Outlook for 2022 encouraging but “not without uncertainty”
Milan, Italy – Italian rubber and plastics processing machinery manufacturers have reported a 14% growth in production for the year 2021, with value exceeding pre-pandemic levels.
The “strongly positive” balance was mainly driven by the domestic performance, where sales were up 30% year-on-year at €1.9 billion, said the industry association Amaplast in a statement.
Exports, contributing to 70% of production, also recorded a 9% rebound to €2.98 billion, just short of the €3-billion peak registered in the three years preceding the Covid crisis.
Production value for machinery, equipment and moulds rose 14.1% to €4.4 billion during the year, while imports were up 36.4% at €1 billion.
Europe remained the key destination for Italian machinery exports, contributing to 57.4% of all foreign trade, but down 1.2 percentage points compared to 2020.
Transatlantic sales, with “a significant portion” in North America, grew by 2.2 percentage points to contribute to 16.8% of exports.
Among its top 10 export markets, all but Poland and Spain, saw an increase in demand, led by Germany and the US which posted increases of 9.5% and 33%.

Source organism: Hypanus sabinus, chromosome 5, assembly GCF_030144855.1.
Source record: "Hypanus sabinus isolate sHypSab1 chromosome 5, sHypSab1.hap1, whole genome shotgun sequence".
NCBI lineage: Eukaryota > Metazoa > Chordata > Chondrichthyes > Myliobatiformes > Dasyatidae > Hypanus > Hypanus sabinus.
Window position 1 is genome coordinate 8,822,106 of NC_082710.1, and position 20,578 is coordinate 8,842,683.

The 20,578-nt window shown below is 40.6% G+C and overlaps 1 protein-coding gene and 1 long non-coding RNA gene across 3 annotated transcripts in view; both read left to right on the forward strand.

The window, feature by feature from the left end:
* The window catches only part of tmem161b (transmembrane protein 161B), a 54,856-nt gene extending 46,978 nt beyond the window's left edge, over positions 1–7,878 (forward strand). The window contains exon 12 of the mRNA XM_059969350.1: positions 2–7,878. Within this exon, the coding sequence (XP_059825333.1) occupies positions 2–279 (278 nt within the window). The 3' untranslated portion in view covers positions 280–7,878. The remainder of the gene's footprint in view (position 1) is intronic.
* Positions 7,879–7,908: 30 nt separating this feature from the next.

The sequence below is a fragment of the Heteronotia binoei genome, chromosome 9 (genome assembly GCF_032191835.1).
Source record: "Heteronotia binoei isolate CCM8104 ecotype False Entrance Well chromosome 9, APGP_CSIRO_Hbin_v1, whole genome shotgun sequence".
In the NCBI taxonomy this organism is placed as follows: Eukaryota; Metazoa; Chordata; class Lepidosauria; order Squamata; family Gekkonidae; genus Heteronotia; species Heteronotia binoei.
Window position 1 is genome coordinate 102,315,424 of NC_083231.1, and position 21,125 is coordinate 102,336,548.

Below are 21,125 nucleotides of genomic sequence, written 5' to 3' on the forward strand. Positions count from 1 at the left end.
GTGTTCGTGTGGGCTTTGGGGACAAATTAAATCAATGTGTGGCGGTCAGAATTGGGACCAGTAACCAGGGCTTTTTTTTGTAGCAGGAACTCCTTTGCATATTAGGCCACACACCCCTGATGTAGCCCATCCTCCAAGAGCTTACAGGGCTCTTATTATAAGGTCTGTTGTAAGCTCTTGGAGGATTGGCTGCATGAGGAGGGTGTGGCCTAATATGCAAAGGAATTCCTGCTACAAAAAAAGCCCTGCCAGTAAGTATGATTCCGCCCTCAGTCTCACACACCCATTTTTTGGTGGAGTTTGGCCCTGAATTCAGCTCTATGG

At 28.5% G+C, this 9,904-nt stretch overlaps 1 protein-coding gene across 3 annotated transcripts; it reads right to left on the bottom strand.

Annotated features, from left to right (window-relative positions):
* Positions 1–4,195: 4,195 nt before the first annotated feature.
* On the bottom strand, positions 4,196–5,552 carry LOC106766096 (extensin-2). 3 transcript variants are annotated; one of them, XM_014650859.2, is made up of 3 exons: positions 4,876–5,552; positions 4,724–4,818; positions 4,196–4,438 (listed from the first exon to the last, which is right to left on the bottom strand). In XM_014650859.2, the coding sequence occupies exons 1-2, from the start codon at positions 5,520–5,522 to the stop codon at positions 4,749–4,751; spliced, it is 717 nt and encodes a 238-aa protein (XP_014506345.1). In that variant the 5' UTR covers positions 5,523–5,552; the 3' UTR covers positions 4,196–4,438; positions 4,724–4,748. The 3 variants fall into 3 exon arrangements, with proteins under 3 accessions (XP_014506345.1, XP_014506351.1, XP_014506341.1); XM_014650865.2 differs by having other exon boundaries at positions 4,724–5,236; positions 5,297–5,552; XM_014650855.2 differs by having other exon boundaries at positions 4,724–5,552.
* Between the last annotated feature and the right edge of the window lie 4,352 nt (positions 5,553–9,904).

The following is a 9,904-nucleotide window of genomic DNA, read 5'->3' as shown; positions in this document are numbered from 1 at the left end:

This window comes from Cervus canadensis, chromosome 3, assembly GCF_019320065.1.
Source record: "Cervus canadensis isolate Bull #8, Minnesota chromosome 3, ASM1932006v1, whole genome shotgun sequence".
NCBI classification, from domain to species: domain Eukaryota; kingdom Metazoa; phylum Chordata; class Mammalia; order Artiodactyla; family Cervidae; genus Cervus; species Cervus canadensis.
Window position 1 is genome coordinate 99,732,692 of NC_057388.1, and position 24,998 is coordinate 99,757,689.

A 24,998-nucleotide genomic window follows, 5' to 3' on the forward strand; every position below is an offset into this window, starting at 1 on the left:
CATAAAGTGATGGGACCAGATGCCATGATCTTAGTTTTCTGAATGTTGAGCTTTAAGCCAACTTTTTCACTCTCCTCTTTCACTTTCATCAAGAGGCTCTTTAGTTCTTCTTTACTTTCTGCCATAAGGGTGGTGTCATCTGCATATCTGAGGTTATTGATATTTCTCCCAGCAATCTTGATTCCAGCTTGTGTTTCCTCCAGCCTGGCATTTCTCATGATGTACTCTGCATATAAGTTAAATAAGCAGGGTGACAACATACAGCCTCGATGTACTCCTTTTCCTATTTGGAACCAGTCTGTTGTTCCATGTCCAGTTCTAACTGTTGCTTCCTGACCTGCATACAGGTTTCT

China, France, Poland, the UK, Mexico, Spain, Turkey and India formed the remaining eight top export destinations.
As for Russia - a key market that has shown notable oscillations over the years - Italian machinery exports witnessed a decrease of 16% year-on-year, barely exceeding €80 million.
Exports to Ukraine, which are historically more limited, were down 39% year-on-year at €7.5 million.
In terms of product categories, recovery was recorded in 2021 across most product types, from core machinery to auxiliaries and moulds.
Exports grew by 29% for injection and blow-moulding machines, by 18% for plants for mono- and multifilament, and by 6% for moulds.
In terms of market sentiment, Amaplast said its latest member survey showed a 28% year-on-year increase in demand, particularly in overseas markets, during the first quarter of 2022.
Outlook for the second quarter, it went on to say, is also characterised by optimism, as incoming orders are expected to grow by another 6-7%.
However, Ampalast said it was difficult to “venture forecasts” for the coming months as there are many factors that may influence the performance of the industry.
These, it said, include shortages in raw materials and components and the resulting increase in prices.
In addition, the recent Covid-related closure of the port of Shanghai will likely affect logistics and distribution chains.
Furthermore, the war in Ukraine has limited the supply of essential materials for various manufacturing processes and also caused energy prices to “skyrocket to levels that are unsustainable for many production chains.”
“Companies thus find themselves operating in an exceedingly complicated and also paradoxical situation.
"In spite of the above issues, orders continue to accumulate and it may become complicated for many companies to fulfil them,” Amaplast concluded.